There are so many special sights and sounds and smells that go with Christmas. No matter what it is that we enjoy, whether it’s the music or the food or the presents or the decorations or the gatherings or the books or movies, let’s remember, like Mary, that:
Every good gift and every perfect present comes from heaven; it comes down from God, the Creator of the heavenly lights. -James 1:17 GNT
Whenever we remember to give thanks to God, we are magnifying God, like Mary. We are glorifying God.
Joy is magnified by expressing thankfulness to God
What is your favorite Christmas movie?
One of mine is Elf! In the movie Elf, Will Farrell plays Buddy the elf, an orphan who finds out he’s human, so Buddy leaves the north pole to find his dad. In New York, Buddy discovers the toy department at Gimbels department store. One day, the toy department manager announces that Santa is coming and Buddy explodes with joy.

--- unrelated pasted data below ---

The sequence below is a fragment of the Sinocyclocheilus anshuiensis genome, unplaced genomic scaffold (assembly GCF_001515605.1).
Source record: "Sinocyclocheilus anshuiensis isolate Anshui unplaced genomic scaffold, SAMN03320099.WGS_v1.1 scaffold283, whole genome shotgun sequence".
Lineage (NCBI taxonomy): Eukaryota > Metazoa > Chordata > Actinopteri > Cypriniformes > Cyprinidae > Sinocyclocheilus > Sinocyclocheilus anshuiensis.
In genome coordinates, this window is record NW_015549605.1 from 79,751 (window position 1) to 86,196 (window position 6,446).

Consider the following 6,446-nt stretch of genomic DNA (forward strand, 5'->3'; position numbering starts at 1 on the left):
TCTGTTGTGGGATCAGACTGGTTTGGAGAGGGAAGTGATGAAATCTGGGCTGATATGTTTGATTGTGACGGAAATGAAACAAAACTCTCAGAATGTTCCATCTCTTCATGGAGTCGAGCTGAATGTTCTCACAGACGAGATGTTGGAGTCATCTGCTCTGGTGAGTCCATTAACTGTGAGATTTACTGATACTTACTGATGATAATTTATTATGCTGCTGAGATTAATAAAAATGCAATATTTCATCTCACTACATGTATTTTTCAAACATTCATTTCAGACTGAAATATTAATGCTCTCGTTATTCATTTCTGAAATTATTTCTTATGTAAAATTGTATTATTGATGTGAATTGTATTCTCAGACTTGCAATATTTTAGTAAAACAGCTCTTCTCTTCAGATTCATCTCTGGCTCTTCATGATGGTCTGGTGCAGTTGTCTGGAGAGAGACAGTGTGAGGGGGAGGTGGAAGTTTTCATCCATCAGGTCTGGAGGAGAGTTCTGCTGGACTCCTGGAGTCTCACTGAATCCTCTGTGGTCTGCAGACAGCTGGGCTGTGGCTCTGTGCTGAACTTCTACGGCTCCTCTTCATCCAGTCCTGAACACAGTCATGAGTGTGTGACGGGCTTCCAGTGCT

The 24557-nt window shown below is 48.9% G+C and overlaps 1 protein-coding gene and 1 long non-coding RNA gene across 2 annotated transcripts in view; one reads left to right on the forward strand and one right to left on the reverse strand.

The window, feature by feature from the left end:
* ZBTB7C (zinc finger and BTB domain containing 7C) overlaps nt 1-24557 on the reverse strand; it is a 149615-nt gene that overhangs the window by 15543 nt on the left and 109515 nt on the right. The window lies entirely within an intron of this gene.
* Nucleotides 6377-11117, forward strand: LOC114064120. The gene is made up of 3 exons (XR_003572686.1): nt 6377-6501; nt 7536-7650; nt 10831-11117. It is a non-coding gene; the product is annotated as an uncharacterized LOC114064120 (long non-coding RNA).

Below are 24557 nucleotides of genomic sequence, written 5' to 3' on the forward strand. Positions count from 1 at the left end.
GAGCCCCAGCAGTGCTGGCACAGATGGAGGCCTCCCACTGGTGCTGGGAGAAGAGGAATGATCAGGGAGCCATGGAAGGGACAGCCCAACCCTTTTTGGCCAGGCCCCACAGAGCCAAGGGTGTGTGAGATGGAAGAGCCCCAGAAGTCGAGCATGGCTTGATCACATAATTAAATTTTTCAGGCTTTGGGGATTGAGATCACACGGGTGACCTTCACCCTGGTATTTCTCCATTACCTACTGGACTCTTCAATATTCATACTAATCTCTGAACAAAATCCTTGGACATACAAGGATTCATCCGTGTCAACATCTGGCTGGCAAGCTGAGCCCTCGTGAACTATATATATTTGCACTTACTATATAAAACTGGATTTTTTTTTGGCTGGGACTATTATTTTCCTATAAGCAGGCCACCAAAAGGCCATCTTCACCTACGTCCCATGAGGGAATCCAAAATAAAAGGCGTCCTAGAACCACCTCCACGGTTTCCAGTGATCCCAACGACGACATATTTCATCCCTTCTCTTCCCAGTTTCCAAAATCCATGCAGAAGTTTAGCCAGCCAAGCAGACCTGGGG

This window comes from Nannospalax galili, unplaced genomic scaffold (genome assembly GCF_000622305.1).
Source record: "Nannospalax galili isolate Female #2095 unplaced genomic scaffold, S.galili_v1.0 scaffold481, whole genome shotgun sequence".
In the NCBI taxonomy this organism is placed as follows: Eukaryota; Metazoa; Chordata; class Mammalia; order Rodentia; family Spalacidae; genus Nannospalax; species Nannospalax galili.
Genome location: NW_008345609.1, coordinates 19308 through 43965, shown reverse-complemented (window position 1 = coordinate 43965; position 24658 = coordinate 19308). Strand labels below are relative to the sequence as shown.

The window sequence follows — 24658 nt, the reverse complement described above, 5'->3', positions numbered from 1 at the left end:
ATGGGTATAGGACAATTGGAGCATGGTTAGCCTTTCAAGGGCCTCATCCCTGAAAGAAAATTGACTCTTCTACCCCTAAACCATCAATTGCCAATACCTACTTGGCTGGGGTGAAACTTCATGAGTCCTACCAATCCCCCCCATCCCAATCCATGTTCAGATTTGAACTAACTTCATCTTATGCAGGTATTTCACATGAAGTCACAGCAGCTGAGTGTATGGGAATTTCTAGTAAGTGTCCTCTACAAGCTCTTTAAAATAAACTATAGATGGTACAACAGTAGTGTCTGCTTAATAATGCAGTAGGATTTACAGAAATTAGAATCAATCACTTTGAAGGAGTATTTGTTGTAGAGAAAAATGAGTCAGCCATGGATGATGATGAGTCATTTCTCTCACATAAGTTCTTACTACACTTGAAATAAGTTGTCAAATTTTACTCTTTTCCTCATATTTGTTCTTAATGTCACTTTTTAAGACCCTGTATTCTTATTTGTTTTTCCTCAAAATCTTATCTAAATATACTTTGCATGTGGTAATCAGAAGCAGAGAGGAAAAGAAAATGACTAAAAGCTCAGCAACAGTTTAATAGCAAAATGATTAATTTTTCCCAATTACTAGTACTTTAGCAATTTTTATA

What makes you as excited as Buddy?
When we read the words of Mary’s Magnificat or sing one of the songs that have been written using her words, we might have the impression that this was a quiet expression of joy. I wonder, though, considering that Mary was a teenager, whether Mary’s expression of joy might have been more like Buddy’s.
After all, Israel had been waiting for centuries for the messiah. During Advent we read some of these prophecies, like the one we read today from Isaiah. It’s hard for us to appreciate their longing and anticipation because we know what happened – Jesus happened – but when the angel came to tell Mary that she would be the mother of the messiah, she was hearing about the fulfillment of Israel’s greatest hope.
In her song that we read this morning, Mary rejoices that she is the one who has been chosen for this unimaginably great honor.
“For he took notice of his lowly servant girl, and from now on all generations will call me blessed.” (v48)
She remembers in her song God’s promise to Abraham that we find in Genesis 12:2-3:
“I will make of you a great nation . . . and in you all the families of the earth shall be blessed.”